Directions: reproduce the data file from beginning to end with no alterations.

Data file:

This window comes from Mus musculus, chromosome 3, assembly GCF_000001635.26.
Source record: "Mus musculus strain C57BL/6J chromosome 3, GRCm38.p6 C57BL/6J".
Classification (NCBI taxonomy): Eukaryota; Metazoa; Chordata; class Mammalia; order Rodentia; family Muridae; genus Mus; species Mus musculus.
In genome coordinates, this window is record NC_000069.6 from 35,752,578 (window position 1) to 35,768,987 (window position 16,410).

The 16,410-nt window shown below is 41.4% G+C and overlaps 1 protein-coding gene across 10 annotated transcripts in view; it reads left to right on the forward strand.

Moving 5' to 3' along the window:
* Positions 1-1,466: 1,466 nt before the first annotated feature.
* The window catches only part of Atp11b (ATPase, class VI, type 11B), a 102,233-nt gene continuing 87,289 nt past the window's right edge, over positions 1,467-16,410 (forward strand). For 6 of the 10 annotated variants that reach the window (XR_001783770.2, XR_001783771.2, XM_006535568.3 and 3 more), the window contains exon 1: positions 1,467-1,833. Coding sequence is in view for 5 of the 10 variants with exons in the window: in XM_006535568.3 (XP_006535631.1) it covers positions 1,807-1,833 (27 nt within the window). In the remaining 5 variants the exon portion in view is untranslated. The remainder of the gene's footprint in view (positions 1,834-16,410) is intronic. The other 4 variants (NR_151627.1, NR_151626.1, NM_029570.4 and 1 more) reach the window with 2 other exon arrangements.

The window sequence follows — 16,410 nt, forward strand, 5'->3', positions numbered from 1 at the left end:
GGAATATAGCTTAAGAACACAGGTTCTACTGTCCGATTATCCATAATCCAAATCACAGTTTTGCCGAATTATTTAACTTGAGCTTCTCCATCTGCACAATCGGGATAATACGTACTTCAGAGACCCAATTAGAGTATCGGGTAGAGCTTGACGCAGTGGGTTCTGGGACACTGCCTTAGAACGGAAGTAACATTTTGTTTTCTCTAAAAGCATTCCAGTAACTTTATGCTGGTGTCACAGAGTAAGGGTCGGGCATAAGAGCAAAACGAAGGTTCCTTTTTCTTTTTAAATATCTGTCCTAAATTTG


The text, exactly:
This window comes from Mus musculus, chromosome 3, assembly GCF_000001635.26.
Source record: "Mus musculus strain C57BL/6J chromosome 3, GRCm38.p6 C57BL/6J".
Classification (NCBI taxonomy): Eukaryota; Metazoa; Chordata; class Mammalia; order Rodentia; family Muridae; genus Mus; species Mus musculus.
In genome coordinates, this window is record NC_000069.6 from 35,752,578 (window position 1) to 35,768,987 (window position 16,410).

The 16,410-nt window shown below is 41.4% G+C and overlaps 1 protein-coding gene across 10 annotated transcripts in view; it reads left to right on the forward strand.

Moving 5' to 3' along the window:
* Positions 1-1,466: 1,466 nt before the first annotated feature.
* The window catches only part of Atp11b (ATPase, class VI, type 11B), a 102,233-nt gene continuing 87,289 nt past the window's right edge, over positions 1,467-16,410 (forward strand). For 6 of the 10 annotated variants that reach the window (XR_001783770.2, XR_001783771.2, XM_006535568.3 and 3 more), the window contains exon 1: positions 1,467-1,833. Coding sequence is in view for 5 of the 10 variants with exons in the window: in XM_006535568.3 (XP_006535631.1) it covers positions 1,807-1,833 (27 nt within the window). In the remaining 5 variants the exon portion in view is untranslated. The remainder of the gene's footprint in view (positions 1,834-16,410) is intronic. The other 4 variants (NR_151627.1, NR_151626.1, NM_029570.4 and 1 more) reach the window with 2 other exon arrangements.

The window sequence follows — 16,410 nt, forward strand, 5'->3', positions numbered from 1 at the left end:
GGAATATAGCTTAAGAACACAGGTTCTACTGTCCGATTATCCATAATCCAAATCACAGTTTTGCCGAATTATTTAACTTGAGCTTCTCCATCTGCACAATCGGGATAATACGTACTTCAGAGACCCAATTAGAGTATCGGGTAGAGCTTGACGCAGTGGGTTCTGGGACACTGCCTTAGAACGGAAGTAACATTTTGTTTTCTCTAAAAGCATTCCAGTAACTTTATGCTGGTGTCACAGAGTAAGGGTCGGGCATAAGAGCAAAACGAAGGTTCCTTTTTCTTTTTAAATATCTGTCCTAAATTTG